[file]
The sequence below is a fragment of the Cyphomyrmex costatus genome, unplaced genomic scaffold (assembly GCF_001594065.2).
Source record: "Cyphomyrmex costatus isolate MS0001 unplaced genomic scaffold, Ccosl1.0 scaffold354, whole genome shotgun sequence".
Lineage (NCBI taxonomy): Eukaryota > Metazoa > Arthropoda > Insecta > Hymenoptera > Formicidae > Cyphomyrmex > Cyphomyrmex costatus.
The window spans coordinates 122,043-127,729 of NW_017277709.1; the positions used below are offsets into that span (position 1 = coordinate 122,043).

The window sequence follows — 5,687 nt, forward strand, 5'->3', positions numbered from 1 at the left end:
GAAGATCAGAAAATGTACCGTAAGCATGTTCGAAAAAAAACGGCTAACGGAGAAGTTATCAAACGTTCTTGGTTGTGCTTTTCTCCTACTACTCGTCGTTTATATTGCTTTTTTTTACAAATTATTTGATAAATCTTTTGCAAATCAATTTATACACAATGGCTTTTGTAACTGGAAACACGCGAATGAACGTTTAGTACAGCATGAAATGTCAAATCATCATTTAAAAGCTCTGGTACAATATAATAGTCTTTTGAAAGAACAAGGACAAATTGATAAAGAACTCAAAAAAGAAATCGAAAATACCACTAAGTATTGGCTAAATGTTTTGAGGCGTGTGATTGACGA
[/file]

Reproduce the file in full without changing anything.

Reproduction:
The sequence below is a fragment of the Cyphomyrmex costatus genome, unplaced genomic scaffold (assembly GCF_001594065.2).
Source record: "Cyphomyrmex costatus isolate MS0001 unplaced genomic scaffold, Ccosl1.0 scaffold354, whole genome shotgun sequence".
Lineage (NCBI taxonomy): Eukaryota > Metazoa > Arthropoda > Insecta > Hymenoptera > Formicidae > Cyphomyrmex > Cyphomyrmex costatus.
The window spans coordinates 122,043-127,729 of NW_017277709.1; the positions used below are offsets into that span (position 1 = coordinate 122,043).

The window sequence follows — 5,687 nt, forward strand, 5'->3', positions numbered from 1 at the left end:
GAAGATCAGAAAATGTACCGTAAGCATGTTCGAAAAAAAACGGCTAACGGAGAAGTTATCAAACGTTCTTGGTTGTGCTTTTCTCCTACTACTCGTCGTTTATATTGCTTTTTTTTACAAATTATTTGATAAATCTTTTGCAAATCAATTTATACACAATGGCTTTTGTAACTGGAAACACGCGAATGAACGTTTAGTACAGCATGAAATGTCAAATCATCATTTAAAAGCTCTGGTACAATATAATAGTCTTTTGAAAGAACAAGGACAAATTGATAAAGAACTCAAAAAAGAAATCGAAAATACCACTAAGTATTGGCTAAATGTTTTGAGGCGTGTGATTGACGA